Cognitive behaviour therapy (CBT) is efficacious for severe health anxiety, but little is known about mechanisms. We analysed putative mediators of change based on 13 weekly assessments in a randomised controlled trial (N = 132) of exposure-based minimal-contact CBT (guided Internet-delivered CBT, unguided Internet-delivered CBT and bibliotherapy) vs. a waitlist control for severe health anxiety. We hypothesised that the effect of CBT on health anxiety would be mediated by non-reactivity to inner experiences, health anxiety behaviours and perceived competence. We also explored somatosensory amplification. In parallel process growth models, non-reactivity, health anxiety behaviours and perceived competence - but not somatosensory amplification - were influenced by CBT and associated with health anxiety. Random intercepts cross-lagged panel models were used to study within-individual ordering of change. None of the putative mediators systematically predicted subsequent changes in health anxiety. Rather, changes in health anxiety predicted subsequent changes in all putative mediators. In summary, CBT influenced health anxiety behaviours, non-reactivity to inner experiences and perceived competence, and these variables were associated with the outcome. However, their role as mediators was not corroborated because we found no evidence that changes in these variables predicted subsequent changes in health anxiety. We encourage further research into mediators of CBT for health anxiety.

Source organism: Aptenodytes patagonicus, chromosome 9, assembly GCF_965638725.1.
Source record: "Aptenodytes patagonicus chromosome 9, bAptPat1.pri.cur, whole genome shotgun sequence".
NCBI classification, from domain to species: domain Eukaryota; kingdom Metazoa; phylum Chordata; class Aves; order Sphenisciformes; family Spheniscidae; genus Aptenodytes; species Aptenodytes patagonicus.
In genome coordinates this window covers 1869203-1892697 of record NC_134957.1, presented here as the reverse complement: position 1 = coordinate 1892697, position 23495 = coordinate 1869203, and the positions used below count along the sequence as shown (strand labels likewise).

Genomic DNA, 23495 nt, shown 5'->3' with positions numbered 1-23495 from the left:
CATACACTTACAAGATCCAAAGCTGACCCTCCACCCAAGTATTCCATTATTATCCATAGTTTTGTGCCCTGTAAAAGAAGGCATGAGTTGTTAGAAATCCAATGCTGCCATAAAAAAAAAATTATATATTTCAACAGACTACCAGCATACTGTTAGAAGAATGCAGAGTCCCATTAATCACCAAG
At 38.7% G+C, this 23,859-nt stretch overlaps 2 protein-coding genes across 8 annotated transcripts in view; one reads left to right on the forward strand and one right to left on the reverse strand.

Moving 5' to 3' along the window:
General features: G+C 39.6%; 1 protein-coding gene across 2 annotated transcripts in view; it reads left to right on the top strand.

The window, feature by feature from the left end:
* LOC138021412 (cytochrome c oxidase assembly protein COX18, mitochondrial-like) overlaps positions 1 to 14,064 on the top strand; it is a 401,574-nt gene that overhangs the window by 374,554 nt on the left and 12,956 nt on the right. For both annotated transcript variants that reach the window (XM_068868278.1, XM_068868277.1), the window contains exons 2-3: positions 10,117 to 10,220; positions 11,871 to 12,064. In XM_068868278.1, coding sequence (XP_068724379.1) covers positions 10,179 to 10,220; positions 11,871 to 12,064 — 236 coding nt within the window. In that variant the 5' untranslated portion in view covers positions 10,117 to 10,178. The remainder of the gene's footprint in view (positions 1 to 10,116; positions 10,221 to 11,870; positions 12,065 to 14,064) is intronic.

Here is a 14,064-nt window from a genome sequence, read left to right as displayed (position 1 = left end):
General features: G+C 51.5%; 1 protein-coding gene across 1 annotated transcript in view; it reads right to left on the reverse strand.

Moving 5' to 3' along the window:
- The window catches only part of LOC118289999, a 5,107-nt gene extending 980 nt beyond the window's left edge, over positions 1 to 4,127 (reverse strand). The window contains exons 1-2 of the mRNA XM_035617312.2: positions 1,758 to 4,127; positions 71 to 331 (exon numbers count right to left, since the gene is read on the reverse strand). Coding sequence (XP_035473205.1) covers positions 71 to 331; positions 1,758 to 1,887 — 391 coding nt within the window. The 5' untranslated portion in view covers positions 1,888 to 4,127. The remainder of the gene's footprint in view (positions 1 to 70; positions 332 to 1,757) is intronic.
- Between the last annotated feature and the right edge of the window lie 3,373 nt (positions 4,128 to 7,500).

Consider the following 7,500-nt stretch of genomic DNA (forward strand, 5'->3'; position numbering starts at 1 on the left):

12.
Internet Interv ; 18: 100282, 2019 Dec.
Artigo em Inglês | MEDLINE | ID: mdl-31737490

RESUMO

Introduction: Stress is one of the major challenges of modern society, causing significant costs and personal problems. In the recent decade a growing body of research has provided support for the efficacy of internet interventions for stress. However, few studies have focused on how participants experience internet interventions for stress. Method: The current study was a qualitative follow-up study of an internet-delivered and work-focused cognitive behavioral treatment for stress. The aim was to capture participants' experiences of the treatment and their views on effects on health and well-being. Participants were selected from a controlled study (n = 27), using a criterion-based sampling approach selecting those participants who had completed all treatment modules. Nine semi-structured interviews were held, and the material was analyzed using Thematic Analysis. Results: The results indicated that most of the participants experienced positive effects on their mental health and well-being in both life and at work. All participants emphasized the importance of having access to therapist support. In line with previous research, participants found the intervention to be extensive and demanding and expressed the need for extended treatment time and therapist support. Conclusions: Considering the limitations of the present study, future research could examine the feasibility of reducing the length of each session, extending deadlines and increasing therapist support. This could improve treatment efficacy and further enhance utilization in the target population.